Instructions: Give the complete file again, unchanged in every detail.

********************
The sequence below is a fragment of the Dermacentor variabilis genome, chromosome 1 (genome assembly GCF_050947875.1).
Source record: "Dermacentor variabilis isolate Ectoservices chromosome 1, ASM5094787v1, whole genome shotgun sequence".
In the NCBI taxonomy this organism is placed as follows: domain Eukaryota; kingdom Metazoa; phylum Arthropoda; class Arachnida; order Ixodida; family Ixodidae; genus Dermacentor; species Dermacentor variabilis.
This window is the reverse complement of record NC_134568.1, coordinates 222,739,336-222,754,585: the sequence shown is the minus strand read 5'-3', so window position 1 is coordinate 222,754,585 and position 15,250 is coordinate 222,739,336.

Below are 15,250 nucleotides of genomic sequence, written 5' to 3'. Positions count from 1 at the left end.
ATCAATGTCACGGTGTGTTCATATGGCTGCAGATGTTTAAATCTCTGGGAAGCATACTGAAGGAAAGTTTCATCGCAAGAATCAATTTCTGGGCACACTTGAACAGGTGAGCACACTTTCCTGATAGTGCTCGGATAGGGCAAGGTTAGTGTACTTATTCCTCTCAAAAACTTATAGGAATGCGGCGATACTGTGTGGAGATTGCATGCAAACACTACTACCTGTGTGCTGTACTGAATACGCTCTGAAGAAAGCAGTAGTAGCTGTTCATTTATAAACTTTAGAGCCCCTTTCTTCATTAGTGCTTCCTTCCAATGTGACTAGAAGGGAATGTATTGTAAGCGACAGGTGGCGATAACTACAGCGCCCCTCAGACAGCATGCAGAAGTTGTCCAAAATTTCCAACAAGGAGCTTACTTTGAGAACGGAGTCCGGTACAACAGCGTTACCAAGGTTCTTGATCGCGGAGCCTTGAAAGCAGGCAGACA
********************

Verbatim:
The sequence below is a fragment of the Dermacentor variabilis genome, chromosome 1 (genome assembly GCF_050947875.1).
Source record: "Dermacentor variabilis isolate Ectoservices chromosome 1, ASM5094787v1, whole genome shotgun sequence".
In the NCBI taxonomy this organism is placed as follows: domain Eukaryota; kingdom Metazoa; phylum Arthropoda; class Arachnida; order Ixodida; family Ixodidae; genus Dermacentor; species Dermacentor variabilis.
This window is the reverse complement of record NC_134568.1, coordinates 222,739,336-222,754,585: the sequence shown is the minus strand read 5'-3', so window position 1 is coordinate 222,754,585 and position 15,250 is coordinate 222,739,336.

Below are 15,250 nucleotides of genomic sequence, written 5' to 3'. Positions count from 1 at the left end.
ATCAATGTCACGGTGTGTTCATATGGCTGCAGATGTTTAAATCTCTGGGAAGCATACTGAAGGAAAGTTTCATCGCAAGAATCAATTTCTGGGCACACTTGAACAGGTGAGCACACTTTCCTGATAGTGCTCGGATAGGGCAAGGTTAGTGTACTTATTCCTCTCAAAAACTTATAGGAATGCGGCGATACTGTGTGGAGATTGCATGCAAACACTACTACCTGTGTGCTGTACTGAATACGCTCTGAAGAAAGCAGTAGTAGCTGTTCATTTATAAACTTTAGAGCCCCTTTCTTCATTAGTGCTTCCTTCCAATGTGACTAGAAGGGAATGTATTGTAAGCGACAGGTGGCGATAACTACAGCGCCCCTCAGACAGCATGCAGAAGTTGTCCAAAATTTCCAACAAGGAGCTTACTTTGAGAACGGAGTCCGGTACAACAGCGTTACCAAGGTTCTTGATCGCGGAGCCTTGAAAGCAGGCAGACA